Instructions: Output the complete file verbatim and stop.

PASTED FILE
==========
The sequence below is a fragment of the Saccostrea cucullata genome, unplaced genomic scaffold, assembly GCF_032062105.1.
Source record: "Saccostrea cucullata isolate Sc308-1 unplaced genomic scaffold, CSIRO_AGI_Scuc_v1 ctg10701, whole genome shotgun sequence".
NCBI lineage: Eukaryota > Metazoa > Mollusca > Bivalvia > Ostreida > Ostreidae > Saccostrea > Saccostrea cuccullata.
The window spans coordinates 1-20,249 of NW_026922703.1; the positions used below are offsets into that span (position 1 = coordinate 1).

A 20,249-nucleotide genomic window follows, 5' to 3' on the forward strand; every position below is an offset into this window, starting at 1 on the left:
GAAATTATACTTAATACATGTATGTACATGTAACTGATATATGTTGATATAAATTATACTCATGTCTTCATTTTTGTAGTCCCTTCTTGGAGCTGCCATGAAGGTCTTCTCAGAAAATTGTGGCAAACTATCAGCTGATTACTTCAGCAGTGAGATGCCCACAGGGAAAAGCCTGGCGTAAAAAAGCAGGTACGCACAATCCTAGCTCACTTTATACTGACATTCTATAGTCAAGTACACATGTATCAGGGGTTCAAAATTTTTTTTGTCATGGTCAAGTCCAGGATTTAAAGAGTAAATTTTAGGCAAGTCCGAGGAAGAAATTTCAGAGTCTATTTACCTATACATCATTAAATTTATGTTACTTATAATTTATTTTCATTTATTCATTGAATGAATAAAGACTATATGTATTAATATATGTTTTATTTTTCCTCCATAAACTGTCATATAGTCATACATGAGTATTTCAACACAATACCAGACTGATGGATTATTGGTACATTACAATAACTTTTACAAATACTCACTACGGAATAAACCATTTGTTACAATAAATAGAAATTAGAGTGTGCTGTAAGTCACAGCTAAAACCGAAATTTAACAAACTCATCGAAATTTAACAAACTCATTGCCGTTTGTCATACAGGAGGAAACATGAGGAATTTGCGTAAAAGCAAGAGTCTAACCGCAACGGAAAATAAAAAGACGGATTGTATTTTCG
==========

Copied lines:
The sequence below is a fragment of the Saccostrea cucullata genome, unplaced genomic scaffold, assembly GCF_032062105.1.
Source record: "Saccostrea cucullata isolate Sc308-1 unplaced genomic scaffold, CSIRO_AGI_Scuc_v1 ctg10701, whole genome shotgun sequence".
NCBI lineage: Eukaryota > Metazoa > Mollusca > Bivalvia > Ostreida > Ostreidae > Saccostrea > Saccostrea cuccullata.
The window spans coordinates 1-20,249 of NW_026922703.1; the positions used below are offsets into that span (position 1 = coordinate 1).

A 20,249-nucleotide genomic window follows, 5' to 3' on the forward strand; every position below is an offset into this window, starting at 1 on the left:
GAAATTATACTTAATACATGTATGTACATGTAACTGATATATGTTGATATAAATTATACTCATGTCTTCATTTTTGTAGTCCCTTCTTGGAGCTGCCATGAAGGTCTTCTCAGAAAATTGTGGCAAACTATCAGCTGATTACTTCAGCAGTGAGATGCCCACAGGGAAAAGCCTGGCGTAAAAAAGCAGGTACGCACAATCCTAGCTCACTTTATACTGACATTCTATAGTCAAGTACACATGTATCAGGGGTTCAAAATTTTTTTTGTCATGGTCAAGTCCAGGATTTAAAGAGTAAATTTTAGGCAAGTCCGAGGAAGAAATTTCAGAGTCTATTTACCTATACATCATTAAATTTATGTTACTTATAATTTATTTTCATTTATTCATTGAATGAATAAAGACTATATGTATTAATATATGTTTTATTTTTCCTCCATAAACTGTCATATAGTCATACATGAGTATTTCAACACAATACCAGACTGATGGATTATTGGTACATTACAATAACTTTTACAAATACTCACTACGGAATAAACCATTTGTTACAATAAATAGAAATTAGAGTGTGCTGTAAGTCACAGCTAAAACCGAAATTTAACAAACTCATCGAAATTTAACAAACTCATTGCCGTTTGTCATACAGGAGGAAACATGAGGAATTTGCGTAAAAGCAAGAGTCTAACCGCAACGGAAAATAAAAAGACGGATTGTATTTTCG